The Army is not without its own superstitions, and one of the more well known involves the Army Combat Uniform, or ACU. Look carefully at the shapes in the digital camo — there you’ll find the dreaded “skeleton key,” a blotch that resembles a key. According to We Are the Mighty, the shape may attract enemy bullets, resulting in a fateful meeting. 

Broken Wings

Some fateful meetings can be prevented, however, and that’s where one tradition called the “breaking of the wings” arises. Upon graduating from undergraduate pilot training, new pilots are pinned with a pair of wings. It is considered bad luck to wear these wings after their initial pinning and thus they are broken in half. The pilot keeps his half of the wing, sometimes framing it and hanging it as a keepsake. The other half is given to someone special, be that a friend, a relative, or a significant other. The two halves are not allowed to be brought back together until the pilot passes away, where they are then reunited and buried with him for good luck in his next life. 

hogs tooth, marine corps, superstitions, myth
As the 2-06 class honorman of the Scout Sniper Basic course aboard Camp Geiger, Sgt. Dain K. Doughty, a military policeman with the base provost marshals office, was awarded with the second Navy and Marine Corps Achievement Medal of his career. All professionally instructed gunmen, or PIGs, who complete the 10 weeks of training are presented with the HOG (Hunter of Gunmen) tooth necklace upon graduation. Photo by Lance Cpl. Adam Johnston, courtesy of the US Marine Corps.

Sniper Teeth

The Hunter of Gunmen’s tooth is another superstition coined by the Marines, specifically snipers. Upon graduating their job-specific training, new members of the scout sniper platoon are given a “HOG’s tooth.” It is said, though, that the real HOG’s tooth is not something that is given to you but something that is earned. It is also much more dangerous.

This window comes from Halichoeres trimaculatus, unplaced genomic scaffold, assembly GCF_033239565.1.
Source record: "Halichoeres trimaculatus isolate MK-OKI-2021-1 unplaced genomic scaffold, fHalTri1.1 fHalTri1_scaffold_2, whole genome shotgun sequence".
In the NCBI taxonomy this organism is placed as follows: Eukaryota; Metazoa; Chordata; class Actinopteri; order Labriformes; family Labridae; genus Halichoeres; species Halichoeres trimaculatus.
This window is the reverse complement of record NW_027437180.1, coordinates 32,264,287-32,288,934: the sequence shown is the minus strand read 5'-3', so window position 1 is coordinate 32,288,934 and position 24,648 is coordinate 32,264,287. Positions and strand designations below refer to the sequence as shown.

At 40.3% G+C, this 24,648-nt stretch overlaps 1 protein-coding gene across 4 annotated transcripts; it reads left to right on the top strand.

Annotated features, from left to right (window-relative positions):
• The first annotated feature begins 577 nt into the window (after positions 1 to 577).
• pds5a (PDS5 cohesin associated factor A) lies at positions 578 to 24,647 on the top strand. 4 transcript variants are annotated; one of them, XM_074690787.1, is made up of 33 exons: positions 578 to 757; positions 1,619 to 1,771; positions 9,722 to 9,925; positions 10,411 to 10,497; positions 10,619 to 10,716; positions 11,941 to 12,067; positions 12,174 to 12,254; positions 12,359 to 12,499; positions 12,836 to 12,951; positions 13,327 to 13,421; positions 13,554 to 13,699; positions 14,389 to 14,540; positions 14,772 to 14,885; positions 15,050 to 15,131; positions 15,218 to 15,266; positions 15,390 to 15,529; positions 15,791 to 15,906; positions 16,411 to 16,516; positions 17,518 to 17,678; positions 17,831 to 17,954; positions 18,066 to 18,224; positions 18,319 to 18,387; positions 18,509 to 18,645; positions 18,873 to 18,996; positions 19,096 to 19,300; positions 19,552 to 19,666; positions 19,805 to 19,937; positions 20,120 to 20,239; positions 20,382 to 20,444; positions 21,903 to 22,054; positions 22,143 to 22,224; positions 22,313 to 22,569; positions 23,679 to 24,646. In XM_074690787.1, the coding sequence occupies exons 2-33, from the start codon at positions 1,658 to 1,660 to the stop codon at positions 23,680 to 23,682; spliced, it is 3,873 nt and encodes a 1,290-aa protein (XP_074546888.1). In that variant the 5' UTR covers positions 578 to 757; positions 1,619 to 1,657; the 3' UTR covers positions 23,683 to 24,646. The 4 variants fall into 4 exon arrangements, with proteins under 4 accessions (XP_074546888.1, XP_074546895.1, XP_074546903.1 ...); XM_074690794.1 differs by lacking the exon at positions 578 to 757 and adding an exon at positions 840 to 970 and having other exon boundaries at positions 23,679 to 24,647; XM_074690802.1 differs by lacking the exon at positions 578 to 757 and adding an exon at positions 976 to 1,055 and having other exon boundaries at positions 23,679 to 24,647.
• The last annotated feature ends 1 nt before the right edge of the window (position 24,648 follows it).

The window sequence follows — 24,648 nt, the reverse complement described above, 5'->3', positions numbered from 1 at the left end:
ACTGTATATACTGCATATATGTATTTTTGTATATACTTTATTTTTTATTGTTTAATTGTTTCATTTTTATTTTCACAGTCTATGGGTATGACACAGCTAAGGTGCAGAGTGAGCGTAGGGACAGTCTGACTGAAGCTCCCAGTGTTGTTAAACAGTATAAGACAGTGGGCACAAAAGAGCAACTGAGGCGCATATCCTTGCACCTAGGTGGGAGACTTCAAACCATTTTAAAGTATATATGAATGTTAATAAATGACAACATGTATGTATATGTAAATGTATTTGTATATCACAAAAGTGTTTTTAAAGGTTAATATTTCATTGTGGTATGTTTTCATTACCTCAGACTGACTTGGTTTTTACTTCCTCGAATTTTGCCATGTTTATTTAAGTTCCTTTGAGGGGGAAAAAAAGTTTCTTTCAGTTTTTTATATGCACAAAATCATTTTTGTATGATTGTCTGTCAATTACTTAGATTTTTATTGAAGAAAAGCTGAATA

According to the lore, there is one bullet with your name on it. If you are to wear the bullet with your name on it, or the HOG’s tooth, you will be invincible on the battlefield since you have already acquired the bullet that was meant to end your life. To obtain the HOG’s tooth, according to We Are the Mighty, a sniper must first be deployed overseas to a combat zone. Once there, he must engage in a duel with an enemy sniper. Upon defeating the enemy sniper, he then must steal their gun and, more importantly, the bullet in the chamber. This round is the bullet with your name on it.

Whether these superstitions are coincidences or something much more, we may never know. Their significance is meaningful to those who adhere to them, and as long as humans inhabit this earth, I believe we will have superstitious beliefs that guide our actions, no matter how bizarre.

Téa Sambuco
Téa Sambuco
Téa Sambuco is a freelance writer with a love for history and the great outdoors. When she’s not writing, she enjoys photography, archery, reading, yoga, and drinking a fresh cup of Black Rifle Coffee. Her long-term goals include working with National Geographic and publishing a novel.